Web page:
Hurricane Delta makes landfall in Mexico as a Category 2, expected to move towards US
CANCUN (AP) - Hurricane Delta made landfall Wednesday near Puerto Morelos along the northeastern coast of Mexico’s Yucatan Peninsula, the National Hurricane Center in Miami said.
Satellite imagery, radar data from Cuba, and surface observations in Mexico indicate that the center of Delta came ashore around 5:30 a.m. local time as a Category 2 hurricane, sustaining top winds of 110 mph.
Ahead of its arrival, Quintana Roo Gov. Carlos Joaquín said the state government had prepared, but warned residents and tourists that “it is a strong, powerful hurricane.” He considered it a good sign that Delta had weakened a bit late Tuesday, but said the area hadn’t seen a storm like it since Hurricane Wilma in 2005.
Delta increased in strength by 80 mph in just 24 hours, more than doubling from a 60 mph storm at 2 p.m. EDT Monday to 140 mph at 2 p.m. EDT Tuesday. Its top winds peaked at 145 mph before weakening slightly late Tuesday as it closed in on Yucatan. Forecasters warned it was still an extremely dangerous storm nevertheless, with a life-threatening storm surge that could raise water levels 9 to 13 feet, along with large and dangerous waves and flash flooding inland.
Delta was forecast to spend several hours lashing the Yucatan Peninsula before moving into the Gulf of Mexico and growing into a “considerably larger” storm before striking the U.S. Gulf Coast. People in Louisiana or Mississippi should prepare now for hurricane-force winds to begin hitting their coastlines on Friday, the hurricane center advised.
Louisiana Gov. John Bel Edwards said Delta was expected to make landfall there Friday night or Saturday morning and the entire state is in the storm’s possible path. State and local officials in coastal areas were shoring up levees, sandbagging and taking other protections measures, he said.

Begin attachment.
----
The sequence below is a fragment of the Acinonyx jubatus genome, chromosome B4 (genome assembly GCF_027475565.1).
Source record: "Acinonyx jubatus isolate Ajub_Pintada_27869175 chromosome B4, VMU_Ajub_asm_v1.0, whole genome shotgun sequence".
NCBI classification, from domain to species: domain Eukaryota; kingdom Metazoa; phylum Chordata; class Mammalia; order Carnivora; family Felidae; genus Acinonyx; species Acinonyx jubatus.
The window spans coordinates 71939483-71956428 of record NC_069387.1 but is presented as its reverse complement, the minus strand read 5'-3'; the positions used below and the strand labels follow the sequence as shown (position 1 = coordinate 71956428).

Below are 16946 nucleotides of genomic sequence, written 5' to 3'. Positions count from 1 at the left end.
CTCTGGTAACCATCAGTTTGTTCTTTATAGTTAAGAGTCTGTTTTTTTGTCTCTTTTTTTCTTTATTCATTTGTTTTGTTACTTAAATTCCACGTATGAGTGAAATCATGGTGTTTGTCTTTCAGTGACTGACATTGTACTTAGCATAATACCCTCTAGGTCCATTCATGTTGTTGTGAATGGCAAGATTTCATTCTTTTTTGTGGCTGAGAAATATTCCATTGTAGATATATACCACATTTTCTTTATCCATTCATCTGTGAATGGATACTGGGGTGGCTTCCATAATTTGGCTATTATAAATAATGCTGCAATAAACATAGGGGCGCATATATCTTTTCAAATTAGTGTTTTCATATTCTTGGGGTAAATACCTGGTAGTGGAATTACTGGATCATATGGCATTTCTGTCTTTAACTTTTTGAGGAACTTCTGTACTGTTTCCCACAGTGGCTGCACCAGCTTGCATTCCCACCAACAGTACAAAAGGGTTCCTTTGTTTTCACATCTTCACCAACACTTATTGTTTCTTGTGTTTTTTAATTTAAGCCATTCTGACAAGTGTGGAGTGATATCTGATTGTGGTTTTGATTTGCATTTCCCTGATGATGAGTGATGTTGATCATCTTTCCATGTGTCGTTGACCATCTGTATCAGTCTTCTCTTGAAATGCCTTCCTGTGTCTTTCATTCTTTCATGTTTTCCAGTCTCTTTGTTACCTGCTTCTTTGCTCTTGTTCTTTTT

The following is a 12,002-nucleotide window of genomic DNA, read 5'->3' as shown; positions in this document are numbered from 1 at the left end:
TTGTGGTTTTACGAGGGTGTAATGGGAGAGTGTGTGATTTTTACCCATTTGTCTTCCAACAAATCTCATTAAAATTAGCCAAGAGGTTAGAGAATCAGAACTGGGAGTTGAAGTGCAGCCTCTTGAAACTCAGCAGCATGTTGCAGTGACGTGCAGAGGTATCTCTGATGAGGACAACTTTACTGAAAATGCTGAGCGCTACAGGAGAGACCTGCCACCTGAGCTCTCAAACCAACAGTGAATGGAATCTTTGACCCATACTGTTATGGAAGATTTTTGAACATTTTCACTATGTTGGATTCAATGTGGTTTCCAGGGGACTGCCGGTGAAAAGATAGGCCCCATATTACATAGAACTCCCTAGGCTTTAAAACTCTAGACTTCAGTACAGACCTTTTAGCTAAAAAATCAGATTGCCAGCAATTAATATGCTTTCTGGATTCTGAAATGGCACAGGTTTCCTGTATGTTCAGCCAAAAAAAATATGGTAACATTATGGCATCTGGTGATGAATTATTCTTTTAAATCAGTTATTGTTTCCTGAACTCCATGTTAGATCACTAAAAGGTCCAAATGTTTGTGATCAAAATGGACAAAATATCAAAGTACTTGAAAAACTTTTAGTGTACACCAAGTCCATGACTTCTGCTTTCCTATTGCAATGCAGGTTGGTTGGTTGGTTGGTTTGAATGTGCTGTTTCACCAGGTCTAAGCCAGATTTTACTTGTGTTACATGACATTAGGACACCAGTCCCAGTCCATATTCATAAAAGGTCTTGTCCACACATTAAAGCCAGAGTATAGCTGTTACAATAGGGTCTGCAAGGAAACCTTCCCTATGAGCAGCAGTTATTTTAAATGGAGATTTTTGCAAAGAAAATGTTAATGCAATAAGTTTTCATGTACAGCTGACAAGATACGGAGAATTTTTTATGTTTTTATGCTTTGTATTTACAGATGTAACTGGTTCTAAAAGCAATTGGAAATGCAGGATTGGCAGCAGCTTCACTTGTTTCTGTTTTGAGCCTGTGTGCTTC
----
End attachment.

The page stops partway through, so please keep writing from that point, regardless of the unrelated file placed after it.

Louisiana is still recovering from Hurricane Laura, which ravaged the southwestern region as it roared ashore as a Category 4 storm in August. More than 6,600 Laura evacuees remain in hotels around the state, mainly in New Orleans, because their homes are too heavily damaged to return.
Mexico put the commander of its navy in charge of the federal response. President Andrés Manuel López Obrador said Tuesday that 5,000 federal troops and emergency personnel were being made available in Quintana Roo to aid in storm efforts.
Local and state officials urged residents to move to shelters.
Juan Carlos Avila arrived at the Technological Institute of Cancun shelter with his seven-months pregnant wife, Joselyn, and their 3-year-old-son, Alexander. He said the staff had made them comfortable and seemed well prepared.
The family, which lives in Miami, had been in Cancun a week and already went through Tropical Storm Gamma, which soaked the area over the weekend.
“We’ve practically lived in storms during our stay here in Cancun,” Avila said.
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